What you need to know
- The UK's Competition and Markets Authority is launching a probe into Google's proposal to remove third-party cookies from Chrome.
- The investigation will assess whether the proposed changes could restrict rival digital advertising.
- Some browsers such as Mozilla's Firefox and Apple's Safari already block third-party cookies.
The UK's competition watchdog today announced that it has started an investigation into Google's proposal to block third-party cookies in its Chrome web browser (via Reuters). Its investigation will assess whether the move could "curb rival digital advertising."
The Competition and Markets Authority (CMA) says it has an open mind and hasn't reached any conclusions at this stage as to whether or not Google has infringed upon the competition law. However, the CMA found in a recent market study that Google's proposed "Privacy Sandbox" changes may have a "very significant impact" on the digital advertising market and on publishers such as newspapers.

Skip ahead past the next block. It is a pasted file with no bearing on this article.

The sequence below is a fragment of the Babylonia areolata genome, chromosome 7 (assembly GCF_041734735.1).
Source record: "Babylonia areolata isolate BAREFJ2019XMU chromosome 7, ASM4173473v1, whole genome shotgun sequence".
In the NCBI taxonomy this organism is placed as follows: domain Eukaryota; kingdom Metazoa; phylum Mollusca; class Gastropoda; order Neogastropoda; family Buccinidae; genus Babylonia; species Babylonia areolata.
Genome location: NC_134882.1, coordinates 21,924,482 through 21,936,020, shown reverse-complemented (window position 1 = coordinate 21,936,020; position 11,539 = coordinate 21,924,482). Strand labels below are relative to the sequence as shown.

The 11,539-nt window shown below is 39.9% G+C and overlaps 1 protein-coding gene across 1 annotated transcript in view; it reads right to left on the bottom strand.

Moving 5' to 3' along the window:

Google introduced the "Privacy Sandbox" project in 2019 to increase privacy while ensuring personalized ads can still be allowed. To do this, Google plans to phase out the use of third-party cookies entirely and replace them with trust tokens. While Google won't begin blocking third-party cookies in its Chrome browser before 2022, Safari and Firefox have already blocked them.
In a statement sent to Reuters, a Google spokeswoman said:
Creating a more private web, while also enabling the publishers and advertisers who support the free and open internet, requires the industry to make major changes to the way digital advertising works. We welcome the CMA's involvement as we work to develop new proposals to underpin a healthy, ad-supported web without third-party cookies.
The CMA had received complaints from Marketers for an Open Web (MOW), which is a coalition of tech and publishing companies. The coalition has alleged that Google is "abusing its dominant position" with the proposal.